It looked as though a couple police officers went dumpster diving for ornaments.
Hanging from the Christmas tree inside a Minneapolis Police Department precinct were half-crushed cans of Steel Reserve malt liquor and crumpled bags of Takis chips and Funyuns. There was a cup from the fried-chicken joint Popeyes and two packs of Newport cigarettes — pieces of actual garbage accented by a single strip of yellow crime-scene tape that didn’t quite cut it as tinsel.
If the police thought the scene was a joke, nobody was laughing.
“These pieces of trash were deliberately chosen to represent how certain officers feel about the community they serve: that black people are a stereotype to be mocked and the lives of those they serve may as well be reduced to trash in the gutter,” said City Councilman Phillipe Cunningham, who represents constituents in the majority-black Near North neighborhood where the MPD’s 4th Precinct is located.
The two Minneapolis police officers who created the display were placed on leave Friday in response to fierce backlash from both the African American community and public officials, including Mayor Jacob Frey, who described the tree as “racist, despicable, and well beneath the standards of any person who serves the city of Minneapolis.” The tree, beyond being seen as a “racist dog-whistle,” as longtime civil rights activist Ron Edwards described it, also rekindled simmering distrust between police and the black community in Minneapolis.
Three years ago, community organizers led an 18-day occupation outside the 4th Precinct station to protest the fatal shooting of Jamar Clark, a 24-year-old black man. Since then, activists said at a news conference Friday, they had hoped police would be doing everything possible to improve their relationship with the Near North Minneapolis community, rather than seeming to go out of their way to strain it.
“I just could not believe that after everything we’ve been through to try to change the narrative about the African American community, that our police officers still held that same mind-set,” Black Lives Matter Twin Cities activist Chauntyll Allen said at the news conference. “They have no respect for the lives that have been lost.”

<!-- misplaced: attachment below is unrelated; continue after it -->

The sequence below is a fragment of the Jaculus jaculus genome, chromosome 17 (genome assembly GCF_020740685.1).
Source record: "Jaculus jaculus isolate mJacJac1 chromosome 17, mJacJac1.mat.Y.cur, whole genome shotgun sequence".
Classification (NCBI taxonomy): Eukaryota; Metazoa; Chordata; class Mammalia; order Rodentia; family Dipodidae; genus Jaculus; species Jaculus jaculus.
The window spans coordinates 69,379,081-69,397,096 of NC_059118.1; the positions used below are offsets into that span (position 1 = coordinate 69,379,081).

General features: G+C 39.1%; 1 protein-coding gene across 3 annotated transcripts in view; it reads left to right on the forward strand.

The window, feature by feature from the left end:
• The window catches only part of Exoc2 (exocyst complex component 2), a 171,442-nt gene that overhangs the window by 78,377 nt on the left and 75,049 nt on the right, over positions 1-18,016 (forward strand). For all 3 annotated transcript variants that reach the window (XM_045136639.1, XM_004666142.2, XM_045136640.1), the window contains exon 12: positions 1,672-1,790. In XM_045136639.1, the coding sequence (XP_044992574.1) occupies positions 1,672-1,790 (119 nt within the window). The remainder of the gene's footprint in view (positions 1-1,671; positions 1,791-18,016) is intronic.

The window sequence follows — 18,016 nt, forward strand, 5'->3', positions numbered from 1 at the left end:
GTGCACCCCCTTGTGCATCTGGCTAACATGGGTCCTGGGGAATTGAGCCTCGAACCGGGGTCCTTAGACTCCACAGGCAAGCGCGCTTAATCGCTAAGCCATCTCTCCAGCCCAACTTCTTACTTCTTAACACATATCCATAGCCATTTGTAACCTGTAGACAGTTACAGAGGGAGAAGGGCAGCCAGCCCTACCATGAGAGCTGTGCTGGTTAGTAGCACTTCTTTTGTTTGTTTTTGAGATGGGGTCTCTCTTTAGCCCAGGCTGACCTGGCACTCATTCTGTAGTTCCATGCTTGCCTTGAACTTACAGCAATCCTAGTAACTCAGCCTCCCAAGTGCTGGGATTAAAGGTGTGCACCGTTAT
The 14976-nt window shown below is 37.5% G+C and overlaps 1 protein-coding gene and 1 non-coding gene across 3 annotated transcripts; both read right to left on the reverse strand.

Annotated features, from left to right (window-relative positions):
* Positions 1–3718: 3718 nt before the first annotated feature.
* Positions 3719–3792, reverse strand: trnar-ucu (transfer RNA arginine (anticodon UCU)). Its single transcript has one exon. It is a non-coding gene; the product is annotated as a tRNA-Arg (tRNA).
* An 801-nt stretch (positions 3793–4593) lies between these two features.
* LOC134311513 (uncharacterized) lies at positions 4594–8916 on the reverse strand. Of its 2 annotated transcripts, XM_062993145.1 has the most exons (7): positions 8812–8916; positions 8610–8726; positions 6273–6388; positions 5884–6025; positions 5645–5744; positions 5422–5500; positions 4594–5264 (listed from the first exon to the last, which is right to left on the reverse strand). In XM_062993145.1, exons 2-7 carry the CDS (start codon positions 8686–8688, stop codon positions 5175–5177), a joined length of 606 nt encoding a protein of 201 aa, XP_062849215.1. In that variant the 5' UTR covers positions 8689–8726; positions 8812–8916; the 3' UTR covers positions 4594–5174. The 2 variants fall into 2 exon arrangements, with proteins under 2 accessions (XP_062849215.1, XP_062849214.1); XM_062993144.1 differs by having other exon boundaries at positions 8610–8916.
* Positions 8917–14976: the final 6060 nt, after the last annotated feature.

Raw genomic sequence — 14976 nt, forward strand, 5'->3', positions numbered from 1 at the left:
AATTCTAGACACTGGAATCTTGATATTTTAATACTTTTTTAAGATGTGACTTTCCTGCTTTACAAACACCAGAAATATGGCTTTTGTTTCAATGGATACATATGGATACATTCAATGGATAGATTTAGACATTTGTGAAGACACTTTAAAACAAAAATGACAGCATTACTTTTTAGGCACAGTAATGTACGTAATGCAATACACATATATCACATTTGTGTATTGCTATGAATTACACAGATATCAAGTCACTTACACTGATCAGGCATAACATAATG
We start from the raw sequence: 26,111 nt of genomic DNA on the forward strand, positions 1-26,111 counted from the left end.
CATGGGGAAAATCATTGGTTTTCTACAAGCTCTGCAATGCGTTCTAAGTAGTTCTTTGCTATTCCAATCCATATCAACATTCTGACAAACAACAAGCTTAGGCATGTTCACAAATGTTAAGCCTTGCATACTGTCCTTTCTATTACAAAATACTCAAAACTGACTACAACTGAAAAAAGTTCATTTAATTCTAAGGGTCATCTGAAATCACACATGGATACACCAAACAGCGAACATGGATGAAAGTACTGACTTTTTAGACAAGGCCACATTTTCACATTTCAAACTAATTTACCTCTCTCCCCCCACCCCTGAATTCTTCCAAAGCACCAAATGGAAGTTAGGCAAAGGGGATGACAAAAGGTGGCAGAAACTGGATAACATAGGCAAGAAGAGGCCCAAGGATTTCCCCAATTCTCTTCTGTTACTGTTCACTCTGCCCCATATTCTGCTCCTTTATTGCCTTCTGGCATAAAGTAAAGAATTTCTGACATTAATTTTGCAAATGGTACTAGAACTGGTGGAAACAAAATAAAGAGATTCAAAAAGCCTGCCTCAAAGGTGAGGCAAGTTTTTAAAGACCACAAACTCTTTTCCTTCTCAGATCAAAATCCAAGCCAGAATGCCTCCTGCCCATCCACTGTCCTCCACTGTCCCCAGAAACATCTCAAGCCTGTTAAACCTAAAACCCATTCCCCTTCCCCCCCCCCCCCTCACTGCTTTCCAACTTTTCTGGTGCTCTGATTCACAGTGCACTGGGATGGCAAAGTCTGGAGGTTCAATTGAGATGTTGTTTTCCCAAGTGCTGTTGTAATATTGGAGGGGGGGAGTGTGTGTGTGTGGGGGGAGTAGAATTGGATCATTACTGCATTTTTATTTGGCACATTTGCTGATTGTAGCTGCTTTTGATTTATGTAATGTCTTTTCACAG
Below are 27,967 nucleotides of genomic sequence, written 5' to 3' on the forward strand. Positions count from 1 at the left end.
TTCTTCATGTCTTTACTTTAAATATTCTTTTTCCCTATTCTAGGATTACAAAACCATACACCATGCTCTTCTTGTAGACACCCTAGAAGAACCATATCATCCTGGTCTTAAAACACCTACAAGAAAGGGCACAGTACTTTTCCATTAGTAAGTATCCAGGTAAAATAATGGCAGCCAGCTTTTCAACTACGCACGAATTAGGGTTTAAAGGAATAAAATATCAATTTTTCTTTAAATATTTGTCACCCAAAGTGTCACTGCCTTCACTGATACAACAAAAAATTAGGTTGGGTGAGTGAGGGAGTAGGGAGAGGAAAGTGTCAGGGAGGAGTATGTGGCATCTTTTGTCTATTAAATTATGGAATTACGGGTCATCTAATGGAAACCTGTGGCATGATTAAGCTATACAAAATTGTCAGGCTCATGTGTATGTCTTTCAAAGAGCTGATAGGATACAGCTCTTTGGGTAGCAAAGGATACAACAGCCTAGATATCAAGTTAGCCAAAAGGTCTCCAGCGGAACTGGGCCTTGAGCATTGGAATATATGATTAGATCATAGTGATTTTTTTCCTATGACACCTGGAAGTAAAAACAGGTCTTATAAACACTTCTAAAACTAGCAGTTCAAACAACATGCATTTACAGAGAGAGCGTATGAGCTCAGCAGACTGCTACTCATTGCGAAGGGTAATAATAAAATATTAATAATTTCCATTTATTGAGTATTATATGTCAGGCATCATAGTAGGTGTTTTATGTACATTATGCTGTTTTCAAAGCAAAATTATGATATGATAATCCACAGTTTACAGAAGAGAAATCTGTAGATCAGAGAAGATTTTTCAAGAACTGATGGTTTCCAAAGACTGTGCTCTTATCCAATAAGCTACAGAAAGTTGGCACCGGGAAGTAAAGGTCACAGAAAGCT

Cunningham and Minneapolis Board of Education member KerryJo Felder were among the first public officials to sound off about the tree after hearing complaints and seeing photos flood social media. Cunningham said Friday on Facebook that he learned from speaking with an MPD inspector that every year an officer is assigned tree-decorating duties. This year, Cunningham said, two officers decided to hang the inappropriate ornaments as a “prank.”
“They hurt EVERY gain made in improving community-police relations,” Cunningham wrote on Facebook. “On a personal level, despite being a [Council Member], I am still a Black man myself and these outrageous reminders only further my own feeling [of being] generally unsafe around police officers.”
At first, Frey was so incensed that he vowed the officers responsible would be fired by the end of the day.
Termination, he wrote, “is necessary — both to discipline the officer and to send a clear message: [Minneapolis Police Chief Medaria Arradondo] and I will not tolerate conduct that departs from our values.” But within hours, Frey walked back the statement after realizing “there is a legally required process that must be followed" before an officer can be discharged, his spokesman, Mychal Vlatkovich, told the Minneapolis Star Tribune.
Arradondo, describing the Christmas tree as a “racially insensitive display,” said in a statement that he was “ashamed and appalled" by the behavior of the two officers involved. He said a full investigation had been launched.
Edwards, the civil rights activist who has lived in Minneapolis since the 1940s, told The Washington Post that what the community needs to see is a black officer in charge of the 4th Precinct. Racial insensitivity training, he said, will only do so much. And for those who questioned what was so racially insensitive about the bag of Takis and the fried-chicken fast-food cup, Edwards said those who lived in the neighborhood didn’t need to ask.
“These policemen are well familiar with what racism is,” he said. “They knew exactly what they were doing when they ‘decorated’ the tree.”
More from Morning Mix: